The seroprevalence of adults with herpes simplex virus type 2 (HSV-2) infection in the United States has been determined to be about 25 percent. However, only about 10 to 25 percent of these persons recall having symptoms of HSV infection. Consequently, it has been assumed that most persons with asymptomatic infections have less frequent or severe reactivation of this disease. Data that dispute this include the finding that after an educational session, asymptomatic persons often report that they did, indeed, have herpetic ulcerations. In addition, most persons infected with HSV-2 acquire the virus from a person who does not recall a history of HSV infection. Wald and colleagues performed a study to assess genital shedding of HSV-2 among a cohort of presumptively asymptomatic adults.
Persons enrolled were men and women who reported no history of genital herpes but were HSV-2 antibody–positive by serologic testing. The patients underwent a standard educational session on genital herpes that included photographs of lesions and discussion of symptoms. They were then asked to collect genital and perianal samples for viral culturing daily for three months. A symptom diary was maintained by each patient, and they were asked to come in for a clinic visit if they developed any lesions or symptoms.
Fifty-three HSV-2–seropositive adults without an apparent history of genital herpes enrolled in the study. Following the educational sessions, 62 percent of the women and 64 percent of the men reported having a genital ulcer, blisters or crusts during the follow-up period. The participants collected viral swabs for HSV culture for a median of 94 days, which produced more than 17,700 viral cultures. Positive HSV cultures were obtained on at least one occasion in 38 of the 53 persons. In 36 of these 38 persons, the virus was isolated on days in which there were no apparent genital lesions (asymptomatic shedding). Collectively, HSV was isolated in the absence of genital lesions on 3 percent of the total days. In nine patients for whom all cultures were negative, six had HSV DNA detected by polymerase-chain-reaction assay. The overall rate of HSV detection in persons without a history of clinical infection was 83 percent.
Among the comparison group of 90 persons who had a history of genital HSV, daily viral cultures were obtained. Positive results were obtained on 6.4 percent of all days tested, but in 36 percent of the cases, the participants had no apparent genital lesions. The overall rate of subclinical (asymptomatic) viral shedding was 2.7 percent. This was almost identical to the first cohort, who had initially reported not having a history of genital herpes.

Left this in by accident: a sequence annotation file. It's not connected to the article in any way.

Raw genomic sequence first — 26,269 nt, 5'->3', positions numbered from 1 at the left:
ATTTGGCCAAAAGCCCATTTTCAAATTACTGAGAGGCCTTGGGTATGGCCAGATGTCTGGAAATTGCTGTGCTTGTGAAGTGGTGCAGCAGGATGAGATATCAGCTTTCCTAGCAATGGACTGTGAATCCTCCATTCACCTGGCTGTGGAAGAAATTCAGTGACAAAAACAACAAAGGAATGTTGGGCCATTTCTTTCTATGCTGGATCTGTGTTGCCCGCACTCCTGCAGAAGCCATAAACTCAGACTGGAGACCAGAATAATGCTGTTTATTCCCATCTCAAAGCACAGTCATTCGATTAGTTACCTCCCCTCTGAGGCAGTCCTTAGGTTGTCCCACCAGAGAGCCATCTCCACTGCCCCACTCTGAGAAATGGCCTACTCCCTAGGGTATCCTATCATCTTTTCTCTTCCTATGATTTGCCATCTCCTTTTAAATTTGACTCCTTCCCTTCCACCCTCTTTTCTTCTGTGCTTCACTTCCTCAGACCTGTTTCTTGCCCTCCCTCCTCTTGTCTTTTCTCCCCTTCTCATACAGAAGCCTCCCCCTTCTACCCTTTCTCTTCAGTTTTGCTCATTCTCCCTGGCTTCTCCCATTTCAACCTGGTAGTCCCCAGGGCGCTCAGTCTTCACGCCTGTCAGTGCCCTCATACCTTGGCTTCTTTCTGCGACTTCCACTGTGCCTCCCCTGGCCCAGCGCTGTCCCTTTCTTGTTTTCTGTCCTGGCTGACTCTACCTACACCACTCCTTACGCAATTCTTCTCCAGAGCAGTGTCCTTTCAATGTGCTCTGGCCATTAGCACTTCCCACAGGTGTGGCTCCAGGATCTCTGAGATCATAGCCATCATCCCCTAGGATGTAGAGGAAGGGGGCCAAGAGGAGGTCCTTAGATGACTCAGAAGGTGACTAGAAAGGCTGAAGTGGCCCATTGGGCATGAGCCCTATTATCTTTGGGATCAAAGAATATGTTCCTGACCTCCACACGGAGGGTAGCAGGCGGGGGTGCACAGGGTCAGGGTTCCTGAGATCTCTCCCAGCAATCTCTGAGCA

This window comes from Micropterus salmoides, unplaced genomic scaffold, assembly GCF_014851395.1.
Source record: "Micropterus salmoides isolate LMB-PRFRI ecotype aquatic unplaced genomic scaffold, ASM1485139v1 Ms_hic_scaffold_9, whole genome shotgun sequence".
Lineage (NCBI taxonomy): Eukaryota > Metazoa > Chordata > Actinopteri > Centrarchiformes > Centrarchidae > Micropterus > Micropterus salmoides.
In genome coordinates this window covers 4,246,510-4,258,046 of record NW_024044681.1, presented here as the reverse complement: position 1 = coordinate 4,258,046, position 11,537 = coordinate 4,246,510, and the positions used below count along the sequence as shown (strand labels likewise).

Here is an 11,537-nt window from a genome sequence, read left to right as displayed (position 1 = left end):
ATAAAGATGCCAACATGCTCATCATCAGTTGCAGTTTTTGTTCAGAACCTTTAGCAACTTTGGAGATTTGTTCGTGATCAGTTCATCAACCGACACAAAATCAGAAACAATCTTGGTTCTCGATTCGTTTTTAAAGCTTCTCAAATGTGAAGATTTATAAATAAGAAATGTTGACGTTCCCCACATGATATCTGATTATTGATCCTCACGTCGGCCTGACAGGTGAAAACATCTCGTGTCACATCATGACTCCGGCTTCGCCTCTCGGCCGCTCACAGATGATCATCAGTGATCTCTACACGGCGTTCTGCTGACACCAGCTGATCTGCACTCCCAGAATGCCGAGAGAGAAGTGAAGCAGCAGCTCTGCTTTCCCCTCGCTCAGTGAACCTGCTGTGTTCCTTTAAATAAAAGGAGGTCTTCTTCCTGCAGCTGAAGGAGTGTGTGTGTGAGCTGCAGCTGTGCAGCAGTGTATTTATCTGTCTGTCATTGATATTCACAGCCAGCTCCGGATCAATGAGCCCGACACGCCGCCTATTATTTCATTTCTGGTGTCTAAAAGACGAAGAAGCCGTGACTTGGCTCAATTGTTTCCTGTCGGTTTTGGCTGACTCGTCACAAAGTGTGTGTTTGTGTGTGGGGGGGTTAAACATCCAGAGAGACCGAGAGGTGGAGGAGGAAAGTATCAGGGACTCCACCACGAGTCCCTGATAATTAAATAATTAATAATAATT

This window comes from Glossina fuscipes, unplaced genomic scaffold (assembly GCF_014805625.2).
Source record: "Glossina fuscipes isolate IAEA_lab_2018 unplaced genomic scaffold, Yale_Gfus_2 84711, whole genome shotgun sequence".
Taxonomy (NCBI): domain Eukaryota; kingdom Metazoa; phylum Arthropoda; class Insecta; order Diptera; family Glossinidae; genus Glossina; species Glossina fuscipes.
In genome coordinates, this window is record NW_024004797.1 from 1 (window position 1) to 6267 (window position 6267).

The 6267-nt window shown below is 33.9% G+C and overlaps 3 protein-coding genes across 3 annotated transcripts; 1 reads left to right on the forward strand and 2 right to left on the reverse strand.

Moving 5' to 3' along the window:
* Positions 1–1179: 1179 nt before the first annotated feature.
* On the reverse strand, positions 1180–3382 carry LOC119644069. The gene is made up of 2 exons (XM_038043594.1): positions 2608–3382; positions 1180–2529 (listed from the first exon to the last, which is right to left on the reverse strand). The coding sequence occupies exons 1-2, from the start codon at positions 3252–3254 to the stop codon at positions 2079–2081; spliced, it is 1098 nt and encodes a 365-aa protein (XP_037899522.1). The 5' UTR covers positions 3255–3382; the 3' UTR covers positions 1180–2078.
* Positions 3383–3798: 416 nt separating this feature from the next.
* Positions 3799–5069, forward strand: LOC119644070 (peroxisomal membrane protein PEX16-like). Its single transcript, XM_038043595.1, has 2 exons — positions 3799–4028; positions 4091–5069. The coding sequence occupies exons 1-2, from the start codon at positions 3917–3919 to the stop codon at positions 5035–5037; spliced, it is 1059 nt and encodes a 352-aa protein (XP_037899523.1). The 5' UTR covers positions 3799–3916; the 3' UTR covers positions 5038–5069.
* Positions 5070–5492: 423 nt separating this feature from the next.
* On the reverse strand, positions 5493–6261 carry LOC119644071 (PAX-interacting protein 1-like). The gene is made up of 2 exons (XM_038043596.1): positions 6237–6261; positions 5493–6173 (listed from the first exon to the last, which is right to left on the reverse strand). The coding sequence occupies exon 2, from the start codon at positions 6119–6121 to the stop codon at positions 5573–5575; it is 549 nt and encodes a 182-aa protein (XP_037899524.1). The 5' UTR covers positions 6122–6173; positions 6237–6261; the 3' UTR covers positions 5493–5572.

The authors conclude from this study that a significant degree of asymptomatic shedding of HSV occurs among persons with this infection. Included are men in whom physicians have traditionally dismissed the notion of this occurring. The prior assumption has been that asymptomatic shedding occurred only in women who shed the virus from the cervix or vaginal mucosa. In addition, it is clear that patient counseling and education about HSV-2 allows most patients to recognize the typical lesions of HSV. Because most persons with HSV-2 infection are asymptomatic, episodic or chronic administration of oral antiviral therapy is not required. However, it is important to educate and counsel patients about the risk of HSV transmission to sexual partners.
editor's note: This study presents two key points for practicing physicians. First, patient education about HSV infection is effective if done properly. Second, the risk of transmission, even in the absence of symptoms, should be explained to patients. The larger question that now remains is the role of antiviral therapy, which has historically been used only in patients with frequent outbreaks, with the intent of decreasing symptoms and viral transmission. This study makes me further question the efficacy of limiting this therapy to patients with frequent symptomatic recurrences.—j.t.k.